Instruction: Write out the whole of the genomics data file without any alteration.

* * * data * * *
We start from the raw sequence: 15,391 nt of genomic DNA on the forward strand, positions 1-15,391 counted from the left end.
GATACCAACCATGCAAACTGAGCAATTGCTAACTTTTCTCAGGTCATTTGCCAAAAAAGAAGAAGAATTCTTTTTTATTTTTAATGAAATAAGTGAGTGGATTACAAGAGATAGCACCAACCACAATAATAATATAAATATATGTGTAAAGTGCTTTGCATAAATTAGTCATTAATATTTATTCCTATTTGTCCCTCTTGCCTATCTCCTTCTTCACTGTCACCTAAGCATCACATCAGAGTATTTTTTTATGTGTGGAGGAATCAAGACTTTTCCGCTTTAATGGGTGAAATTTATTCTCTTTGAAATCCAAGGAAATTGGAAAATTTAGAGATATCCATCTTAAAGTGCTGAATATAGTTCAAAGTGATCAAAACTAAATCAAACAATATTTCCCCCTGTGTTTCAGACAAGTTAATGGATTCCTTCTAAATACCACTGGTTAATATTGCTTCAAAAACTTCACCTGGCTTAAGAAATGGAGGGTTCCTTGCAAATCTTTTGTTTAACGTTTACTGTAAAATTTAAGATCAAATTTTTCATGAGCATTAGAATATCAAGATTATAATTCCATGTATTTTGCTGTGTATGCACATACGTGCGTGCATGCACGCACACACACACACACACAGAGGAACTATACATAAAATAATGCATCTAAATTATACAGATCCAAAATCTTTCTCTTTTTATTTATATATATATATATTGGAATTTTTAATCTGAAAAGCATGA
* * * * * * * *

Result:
We start from the raw sequence: 15,391 nt of genomic DNA on the forward strand, positions 1-15,391 counted from the left end.
GATACCAACCATGCAAACTGAGCAATTGCTAACTTTTCTCAGGTCATTTGCCAAAAAAGAAGAAGAATTCTTTTTTATTTTTAATGAAATAAGTGAGTGGATTACAAGAGATAGCACCAACCACAATAATAATATAAATATATGTGTAAAGTGCTTTGCATAAATTAGTCATTAATATTTATTCCTATTTGTCCCTCTTGCCTATCTCCTTCTTCACTGTCACCTAAGCATCACATCAGAGTATTTTTTTATGTGTGGAGGAATCAAGACTTTTCCGCTTTAATGGGTGAAATTTATTCTCTTTGAAATCCAAGGAAATTGGAAAATTTAGAGATATCCATCTTAAAGTGCTGAATATAGTTCAAAGTGATCAAAACTAAATCAAACAATATTTCCCCCTGTGTTTCAGACAAGTTAATGGATTCCTTCTAAATACCACTGGTTAATATTGCTTCAAAAACTTCACCTGGCTTAAGAAATGGAGGGTTCCTTGCAAATCTTTTGTTTAACGTTTACTGTAAAATTTAAGATCAAATTTTTCATGAGCATTAGAATATCAAGATTATAATTCCATGTATTTTGCTGTGTATGCACATACGTGCGTGCATGCACGCACACACACACACACACAGAGGAACTATACATAAAATAATGCATCTAAATTATACAGATCCAAAATCTTTCTCTTTTTATTTATATATATATATATTGGAATTTTTAATCTGAAAAGCATGA